Unwanted Thoughts: When Kids Have Intrusive Thoughts and How to Help Them

Intrusive thoughts are unwelcome and often distressing mental images or ideas that intrude into our awareness without invitation. They can be disturbing, irrational, or even violent, leaving us questioning our own sanity. Intrusive thoughts often involve content that goes against your personal values, beliefs, or moral code.

Since children are learning who they are, what they like, and how they belong in the world, they are in the process of developing their own personal values and morals. As a result, when children experience intrusive thoughts, it can be particularly disturbing for them.

Research shows that 8–9-year-old children experience intrusive thoughts most often, though it can happen at any age. When children do experience intrusive thoughts, it’s essential for parents and caregivers to provide support and guidance to help them work through it. Sometimes, with the right support from their caregivers, children can work through intrusive thoughts without professional help. This article on when to seek help can give some guidance on when anxiety/intrusive thoughts can be managed at home and when a professional is needed.

We have found these tips helpful in supporting children when they’re experiencing intrusive thoughts:

  • Open Communication
    Create a safe and open environment where the child feels comfortable discussing their thoughts. Encourage them to share their feelings and thoughts with you without fear of judgment. Remind them how brave they were to share these scary thoughts with you.
  • Normalize the Experience
    Explain that intrusive thoughts are a natural part of human thinking and don’t define who they are as a person. Compare these thoughts to passing clouds in the sky, they will come and go. Assure them that these thoughts won’t harm them.
  • Teach Coping Strategies
    Help the child learn age-appropriate coping strategies to manage their intrusive thoughts. These might include deep breathing exercises, mindfulness techniques, or distracting activities like drawing or playing a favorite game.
  • Maintain Consistency
    Children need routine and structure. Creating consistency and predictability for children ensures they feel safe and secure. When children are safe and secure, they thrive. This includes having a consistent daily schedule that includes ample opportunities for play, rest, and relaxation.
  • Stay Calm and Reassuring
    Let the child know that it’s normal to have thoughts and that everyone experiences strange or unwanted thoughts from time to time. You might even want to acknowledge how hard it was for the child to say these scary things out loud.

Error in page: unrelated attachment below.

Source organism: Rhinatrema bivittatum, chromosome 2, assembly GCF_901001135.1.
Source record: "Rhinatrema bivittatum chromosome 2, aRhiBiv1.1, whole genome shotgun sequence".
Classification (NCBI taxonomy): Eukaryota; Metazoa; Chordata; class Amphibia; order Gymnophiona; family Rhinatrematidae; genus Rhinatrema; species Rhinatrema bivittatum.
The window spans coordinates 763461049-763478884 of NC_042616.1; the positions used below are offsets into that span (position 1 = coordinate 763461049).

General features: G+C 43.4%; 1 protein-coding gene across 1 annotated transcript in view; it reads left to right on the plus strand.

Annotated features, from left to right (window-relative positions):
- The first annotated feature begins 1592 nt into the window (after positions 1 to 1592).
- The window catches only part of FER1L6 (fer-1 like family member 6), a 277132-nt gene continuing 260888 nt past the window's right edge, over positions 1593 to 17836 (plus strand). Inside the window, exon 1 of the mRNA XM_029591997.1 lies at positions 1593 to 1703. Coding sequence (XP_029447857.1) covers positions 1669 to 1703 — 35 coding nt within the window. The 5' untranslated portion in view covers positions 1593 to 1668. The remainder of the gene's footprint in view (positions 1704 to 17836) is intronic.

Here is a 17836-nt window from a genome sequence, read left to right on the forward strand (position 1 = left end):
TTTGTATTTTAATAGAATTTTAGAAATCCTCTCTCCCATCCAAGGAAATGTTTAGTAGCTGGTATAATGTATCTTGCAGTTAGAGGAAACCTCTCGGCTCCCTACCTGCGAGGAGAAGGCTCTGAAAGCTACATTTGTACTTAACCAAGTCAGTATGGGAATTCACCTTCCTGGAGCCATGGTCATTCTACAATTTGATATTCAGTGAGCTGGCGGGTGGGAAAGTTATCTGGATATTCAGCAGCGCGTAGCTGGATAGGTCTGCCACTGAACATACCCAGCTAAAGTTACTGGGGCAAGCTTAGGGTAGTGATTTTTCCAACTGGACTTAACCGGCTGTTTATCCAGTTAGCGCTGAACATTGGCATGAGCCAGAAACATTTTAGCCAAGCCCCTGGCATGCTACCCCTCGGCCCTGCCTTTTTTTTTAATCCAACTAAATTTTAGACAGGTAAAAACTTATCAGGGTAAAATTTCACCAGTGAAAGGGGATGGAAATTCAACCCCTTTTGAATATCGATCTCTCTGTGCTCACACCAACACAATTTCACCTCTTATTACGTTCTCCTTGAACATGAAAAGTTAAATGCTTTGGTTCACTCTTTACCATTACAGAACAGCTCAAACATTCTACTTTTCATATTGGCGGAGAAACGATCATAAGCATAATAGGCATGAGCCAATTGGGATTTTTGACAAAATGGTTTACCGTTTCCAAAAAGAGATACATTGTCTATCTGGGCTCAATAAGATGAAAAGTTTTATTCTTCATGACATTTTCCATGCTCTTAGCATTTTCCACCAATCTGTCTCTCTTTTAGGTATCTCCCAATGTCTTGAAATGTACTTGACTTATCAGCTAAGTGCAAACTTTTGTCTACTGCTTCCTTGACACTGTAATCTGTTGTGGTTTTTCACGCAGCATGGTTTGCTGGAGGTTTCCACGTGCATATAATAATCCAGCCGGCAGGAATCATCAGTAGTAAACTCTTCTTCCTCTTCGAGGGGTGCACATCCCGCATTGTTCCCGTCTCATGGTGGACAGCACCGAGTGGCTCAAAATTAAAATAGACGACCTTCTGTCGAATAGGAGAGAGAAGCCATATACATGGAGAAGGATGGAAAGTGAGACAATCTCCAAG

• Avoid Reassurance Seeking
    While these seems opposite of the previous statement, there is a point in which reassurance causes more harm than good. There is a difference in reassuring a child that the thoughts they are having is normal and nothing to be afraid of, reassuring them that their thoughts are unfounded doesn’t allow them to learn how to cope with the distress. Repeated reassurance can reinforce that they need you to manage it for them. Children should be encouraged to manage the thoughts on their own and only seek help after they have tried several coping skills.
  • Limit Exposure to Disturbing Content
    In today’s digital age, children can easily come across disturbing content online or in media, even with the most secure systems in place. It’s important to continue to monitor and limit their exposure to such content. Taking these steps can reduce the likelihood of triggering intrusive thoughts. Halloween is an especially difficult time for many children, especially with displays in stores and commercials on television. Make a plan with your child on how to handle spooky things.
  • Encourage Healthy Activities
    Encourage physical activity and creative pursuits as these can help reduce anxiety and provide an outlet for pent-up emotions. Children need a lot of unstructured outdoor play, play in general, and playing with others. Children learn through play and they process difficult events through play. Even though it is tempting to allow children play online games with their friends, play needs to happen in the company of others. There is a lot of research to support that we learn best when we’re face-to-face with others.
  • Consult a Therapist
    If the intrusive thoughts persist or become distressing to the child, consider consulting a therapist experienced working with kids. These professionals have expertise in helping children manage their thoughts and emotions effectively through play and techniques that kids can understand. A therapist trained in play therapy techniques, or child centered play therapy is ideal.
  • Seek Support for Yourself
    Parenting a child with intrusive thoughts can be challenging. Don’t hesitate to seek support for yourself through parenting groups or counseling. Understanding how to support your child effectively can make a significant difference.

Remember that intrusive thoughts in children are often a passing phase and may not necessarily indicate a more serious issue. However, if these thoughts persist, escalate in intensity, or interfere significantly with the child’s daily life, it’s essential to seek professional guidance promptly. The goal is to provide a nurturing and supportive environment that helps the child develop healthy coping mechanisms and navigate their thoughts and feelings with resilience.

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